In 1940, he accepted an assignment to become principal of a new school, and Gramps moved, with his wife and three young children, from one small Texas town to another. Before leaving his old home, he wrapped the Bible in newspaper, tied it with string, and placed it on a bookshelf that was to be sent to his new home. The bookcase arrived at the new house. The Bible did not. Gramps was distraught. He assumed that his most cherished possession had been mistaken for trash, and he never forgave himself for not being more careful. He had lost part of who he was and felt he had failed as a griot. Gramps never forgot the family saying and continued to tell the stories. He purchased another Bible and planned to seek out keepsakes to save in it, but day-to-day responsibilities usurped his time, and time ran out too soon.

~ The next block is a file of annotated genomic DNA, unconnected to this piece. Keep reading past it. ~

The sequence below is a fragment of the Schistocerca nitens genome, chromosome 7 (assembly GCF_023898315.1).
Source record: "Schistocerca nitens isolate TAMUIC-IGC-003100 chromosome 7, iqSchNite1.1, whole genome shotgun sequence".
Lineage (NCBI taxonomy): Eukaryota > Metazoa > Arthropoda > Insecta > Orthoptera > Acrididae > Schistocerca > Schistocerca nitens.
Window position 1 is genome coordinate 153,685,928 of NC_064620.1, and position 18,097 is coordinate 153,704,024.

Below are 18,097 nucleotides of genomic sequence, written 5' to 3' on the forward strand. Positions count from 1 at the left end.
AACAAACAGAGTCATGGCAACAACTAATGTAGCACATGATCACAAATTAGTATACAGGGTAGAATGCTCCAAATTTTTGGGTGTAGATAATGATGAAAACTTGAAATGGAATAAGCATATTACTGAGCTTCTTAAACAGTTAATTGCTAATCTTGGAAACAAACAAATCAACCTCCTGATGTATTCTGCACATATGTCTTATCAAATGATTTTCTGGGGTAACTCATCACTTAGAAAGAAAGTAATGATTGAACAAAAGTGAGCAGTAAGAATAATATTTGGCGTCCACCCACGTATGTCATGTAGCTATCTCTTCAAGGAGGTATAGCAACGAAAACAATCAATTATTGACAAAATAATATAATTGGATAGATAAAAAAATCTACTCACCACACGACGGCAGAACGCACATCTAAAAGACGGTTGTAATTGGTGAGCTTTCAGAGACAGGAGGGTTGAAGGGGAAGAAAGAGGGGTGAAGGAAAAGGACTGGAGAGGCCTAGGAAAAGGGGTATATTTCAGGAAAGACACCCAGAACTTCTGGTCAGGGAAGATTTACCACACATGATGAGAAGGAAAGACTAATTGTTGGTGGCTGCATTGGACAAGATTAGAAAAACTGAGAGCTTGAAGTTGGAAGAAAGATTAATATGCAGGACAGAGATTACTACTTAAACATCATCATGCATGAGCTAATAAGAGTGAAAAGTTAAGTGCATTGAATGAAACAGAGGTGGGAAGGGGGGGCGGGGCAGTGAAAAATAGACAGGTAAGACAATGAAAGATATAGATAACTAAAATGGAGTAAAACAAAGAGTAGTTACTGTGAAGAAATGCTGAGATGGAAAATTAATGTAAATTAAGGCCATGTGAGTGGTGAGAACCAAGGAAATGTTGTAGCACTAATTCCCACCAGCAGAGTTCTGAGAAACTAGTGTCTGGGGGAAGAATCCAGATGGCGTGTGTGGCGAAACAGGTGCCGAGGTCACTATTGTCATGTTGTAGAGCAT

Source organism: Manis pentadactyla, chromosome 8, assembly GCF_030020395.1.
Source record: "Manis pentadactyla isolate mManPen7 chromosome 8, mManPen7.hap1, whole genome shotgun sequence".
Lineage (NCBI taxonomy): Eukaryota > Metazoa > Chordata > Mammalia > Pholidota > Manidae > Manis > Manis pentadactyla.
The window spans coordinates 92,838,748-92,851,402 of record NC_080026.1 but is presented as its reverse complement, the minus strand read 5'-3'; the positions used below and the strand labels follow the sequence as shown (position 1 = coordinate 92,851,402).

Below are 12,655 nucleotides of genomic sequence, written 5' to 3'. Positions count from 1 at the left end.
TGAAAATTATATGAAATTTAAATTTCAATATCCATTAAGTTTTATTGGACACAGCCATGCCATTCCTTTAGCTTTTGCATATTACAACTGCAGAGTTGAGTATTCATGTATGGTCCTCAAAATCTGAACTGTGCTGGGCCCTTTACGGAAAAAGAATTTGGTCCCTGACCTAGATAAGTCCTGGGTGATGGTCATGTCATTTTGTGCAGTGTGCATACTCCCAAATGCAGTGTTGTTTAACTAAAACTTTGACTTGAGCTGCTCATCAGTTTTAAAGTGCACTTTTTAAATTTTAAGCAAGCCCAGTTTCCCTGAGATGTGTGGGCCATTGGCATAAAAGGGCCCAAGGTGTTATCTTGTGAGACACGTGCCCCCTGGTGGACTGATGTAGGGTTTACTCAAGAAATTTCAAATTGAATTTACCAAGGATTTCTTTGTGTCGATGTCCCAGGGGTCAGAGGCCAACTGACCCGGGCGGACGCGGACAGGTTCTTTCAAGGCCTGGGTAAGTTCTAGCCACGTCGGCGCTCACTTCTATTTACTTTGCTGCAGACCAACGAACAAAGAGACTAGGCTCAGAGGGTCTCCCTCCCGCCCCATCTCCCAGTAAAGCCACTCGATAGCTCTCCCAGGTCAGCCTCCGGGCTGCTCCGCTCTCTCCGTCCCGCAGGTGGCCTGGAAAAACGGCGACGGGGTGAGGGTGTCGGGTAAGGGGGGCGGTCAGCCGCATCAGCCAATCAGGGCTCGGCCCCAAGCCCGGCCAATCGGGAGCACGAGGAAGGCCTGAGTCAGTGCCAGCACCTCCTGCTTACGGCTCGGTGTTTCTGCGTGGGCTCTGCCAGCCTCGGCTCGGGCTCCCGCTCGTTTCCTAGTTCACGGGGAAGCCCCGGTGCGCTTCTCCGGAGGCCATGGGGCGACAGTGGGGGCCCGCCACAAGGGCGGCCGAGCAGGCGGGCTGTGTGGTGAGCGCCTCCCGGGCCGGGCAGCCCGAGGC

Seeing how devastating the loss was to her father, Ruby began gathering family mementos in a cardboard box. Gramps died in 1960. My mother, then forty-two, felt she should have done more. Gramps’s stories, his messages, his love for his ancestors, and the legacy he had sought to preserve had to be kept alive.
Sixteen years after Gramps’s death, the box was less than half full. That was 1976, the year Mom read Alex Haley’s novel Roots, the inspiration for the historic television miniseries that aired in 1977. Haley’s work helped many African Americans realize that their family histories were not only important but accessible. Mom decided to do something about recovering hers.
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